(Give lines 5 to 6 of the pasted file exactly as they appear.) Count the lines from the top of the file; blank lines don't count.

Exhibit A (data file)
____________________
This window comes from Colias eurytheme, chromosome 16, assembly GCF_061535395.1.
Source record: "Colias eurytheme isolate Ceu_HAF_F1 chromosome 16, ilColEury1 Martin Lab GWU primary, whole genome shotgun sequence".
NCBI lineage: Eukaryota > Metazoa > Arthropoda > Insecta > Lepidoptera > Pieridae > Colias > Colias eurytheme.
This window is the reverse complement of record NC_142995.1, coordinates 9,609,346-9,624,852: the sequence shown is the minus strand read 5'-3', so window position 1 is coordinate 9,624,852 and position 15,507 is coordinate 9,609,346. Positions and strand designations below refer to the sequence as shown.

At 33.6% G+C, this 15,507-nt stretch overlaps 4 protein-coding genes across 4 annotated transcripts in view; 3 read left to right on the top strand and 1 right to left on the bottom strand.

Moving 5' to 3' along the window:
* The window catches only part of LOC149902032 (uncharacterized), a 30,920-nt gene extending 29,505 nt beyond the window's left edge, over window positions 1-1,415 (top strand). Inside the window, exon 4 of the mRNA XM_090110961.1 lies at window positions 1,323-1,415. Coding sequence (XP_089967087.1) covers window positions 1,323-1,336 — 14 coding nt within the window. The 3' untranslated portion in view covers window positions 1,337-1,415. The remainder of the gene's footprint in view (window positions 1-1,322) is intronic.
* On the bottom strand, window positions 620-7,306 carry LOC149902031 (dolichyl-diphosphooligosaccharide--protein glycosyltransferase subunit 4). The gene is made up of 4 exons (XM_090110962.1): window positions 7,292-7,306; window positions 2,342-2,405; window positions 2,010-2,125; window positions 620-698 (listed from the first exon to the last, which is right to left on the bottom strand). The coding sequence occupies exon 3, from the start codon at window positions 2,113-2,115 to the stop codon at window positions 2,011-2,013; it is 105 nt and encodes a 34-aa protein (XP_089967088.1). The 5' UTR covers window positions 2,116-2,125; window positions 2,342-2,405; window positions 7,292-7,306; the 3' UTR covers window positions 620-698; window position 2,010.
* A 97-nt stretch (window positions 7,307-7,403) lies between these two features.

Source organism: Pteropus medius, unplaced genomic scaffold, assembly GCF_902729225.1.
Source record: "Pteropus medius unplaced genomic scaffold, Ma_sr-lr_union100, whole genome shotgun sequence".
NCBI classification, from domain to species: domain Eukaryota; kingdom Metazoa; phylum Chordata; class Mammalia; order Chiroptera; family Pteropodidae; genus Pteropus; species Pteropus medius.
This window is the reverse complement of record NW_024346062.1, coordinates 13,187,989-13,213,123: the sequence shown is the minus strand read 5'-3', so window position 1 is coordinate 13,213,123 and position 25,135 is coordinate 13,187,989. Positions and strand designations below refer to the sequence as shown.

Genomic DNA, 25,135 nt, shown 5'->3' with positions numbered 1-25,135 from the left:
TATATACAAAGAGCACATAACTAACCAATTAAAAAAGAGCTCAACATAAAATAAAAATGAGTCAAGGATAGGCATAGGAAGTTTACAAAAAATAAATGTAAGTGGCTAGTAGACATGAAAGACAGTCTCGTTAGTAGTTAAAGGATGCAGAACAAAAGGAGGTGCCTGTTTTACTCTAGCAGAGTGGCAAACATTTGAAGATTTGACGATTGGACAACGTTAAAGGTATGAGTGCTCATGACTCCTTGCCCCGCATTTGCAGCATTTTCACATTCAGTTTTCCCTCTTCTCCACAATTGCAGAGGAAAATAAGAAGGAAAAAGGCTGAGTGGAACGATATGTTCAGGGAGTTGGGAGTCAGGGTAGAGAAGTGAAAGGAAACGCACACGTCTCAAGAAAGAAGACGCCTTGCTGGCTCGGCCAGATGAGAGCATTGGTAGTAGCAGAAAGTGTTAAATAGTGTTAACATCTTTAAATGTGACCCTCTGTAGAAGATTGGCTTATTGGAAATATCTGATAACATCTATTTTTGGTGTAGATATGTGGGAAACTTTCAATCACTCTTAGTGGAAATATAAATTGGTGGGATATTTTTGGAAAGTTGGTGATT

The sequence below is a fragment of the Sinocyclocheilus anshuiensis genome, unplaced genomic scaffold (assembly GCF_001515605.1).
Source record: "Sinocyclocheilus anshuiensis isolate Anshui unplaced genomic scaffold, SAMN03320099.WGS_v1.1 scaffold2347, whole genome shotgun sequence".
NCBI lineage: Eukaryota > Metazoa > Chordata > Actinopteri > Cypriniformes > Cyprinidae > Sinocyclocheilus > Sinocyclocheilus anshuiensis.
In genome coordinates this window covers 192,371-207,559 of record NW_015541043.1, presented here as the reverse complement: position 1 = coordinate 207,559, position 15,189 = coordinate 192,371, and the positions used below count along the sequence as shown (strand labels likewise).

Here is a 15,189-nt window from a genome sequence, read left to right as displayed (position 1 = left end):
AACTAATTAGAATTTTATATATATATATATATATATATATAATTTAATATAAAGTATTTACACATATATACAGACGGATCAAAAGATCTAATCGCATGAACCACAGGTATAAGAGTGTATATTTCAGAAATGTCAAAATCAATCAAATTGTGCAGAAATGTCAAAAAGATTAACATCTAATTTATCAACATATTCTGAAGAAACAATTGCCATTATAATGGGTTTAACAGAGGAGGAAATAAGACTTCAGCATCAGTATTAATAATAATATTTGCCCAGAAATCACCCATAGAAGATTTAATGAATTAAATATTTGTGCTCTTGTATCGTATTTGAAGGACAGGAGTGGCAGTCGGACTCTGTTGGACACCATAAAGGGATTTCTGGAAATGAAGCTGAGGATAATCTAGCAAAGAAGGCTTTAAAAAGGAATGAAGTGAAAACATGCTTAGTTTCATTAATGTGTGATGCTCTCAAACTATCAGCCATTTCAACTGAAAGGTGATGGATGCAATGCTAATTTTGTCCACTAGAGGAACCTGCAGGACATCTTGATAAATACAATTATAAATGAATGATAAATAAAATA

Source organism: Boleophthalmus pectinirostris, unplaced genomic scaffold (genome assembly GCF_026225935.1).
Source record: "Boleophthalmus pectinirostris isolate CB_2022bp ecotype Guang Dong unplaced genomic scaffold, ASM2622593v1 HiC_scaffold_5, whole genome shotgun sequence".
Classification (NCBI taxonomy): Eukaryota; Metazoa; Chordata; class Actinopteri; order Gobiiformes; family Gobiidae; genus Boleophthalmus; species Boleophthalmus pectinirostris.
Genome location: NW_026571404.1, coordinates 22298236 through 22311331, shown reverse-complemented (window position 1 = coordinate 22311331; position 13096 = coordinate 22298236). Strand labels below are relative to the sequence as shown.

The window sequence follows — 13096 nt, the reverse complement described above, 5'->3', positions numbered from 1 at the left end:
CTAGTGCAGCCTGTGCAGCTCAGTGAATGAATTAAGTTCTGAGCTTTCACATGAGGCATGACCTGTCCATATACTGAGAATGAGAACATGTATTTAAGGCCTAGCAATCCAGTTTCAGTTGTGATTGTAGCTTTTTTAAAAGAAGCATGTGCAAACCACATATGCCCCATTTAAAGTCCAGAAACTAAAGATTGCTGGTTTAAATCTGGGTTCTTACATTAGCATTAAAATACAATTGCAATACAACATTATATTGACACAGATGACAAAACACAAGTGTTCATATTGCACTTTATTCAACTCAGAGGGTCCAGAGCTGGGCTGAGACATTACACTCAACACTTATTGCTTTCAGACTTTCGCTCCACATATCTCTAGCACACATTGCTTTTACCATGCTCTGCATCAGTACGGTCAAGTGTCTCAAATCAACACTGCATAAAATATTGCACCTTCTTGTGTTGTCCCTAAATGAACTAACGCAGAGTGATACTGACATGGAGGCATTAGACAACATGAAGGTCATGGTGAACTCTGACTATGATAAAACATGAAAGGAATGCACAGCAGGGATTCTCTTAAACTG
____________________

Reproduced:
At 33.6% G+C, this 15,507-nt stretch overlaps 4 protein-coding genes across 4 annotated transcripts in view; 3 read left to right on the top strand and 1 right to left on the bottom strand.

Moving 5' to 3' along the window: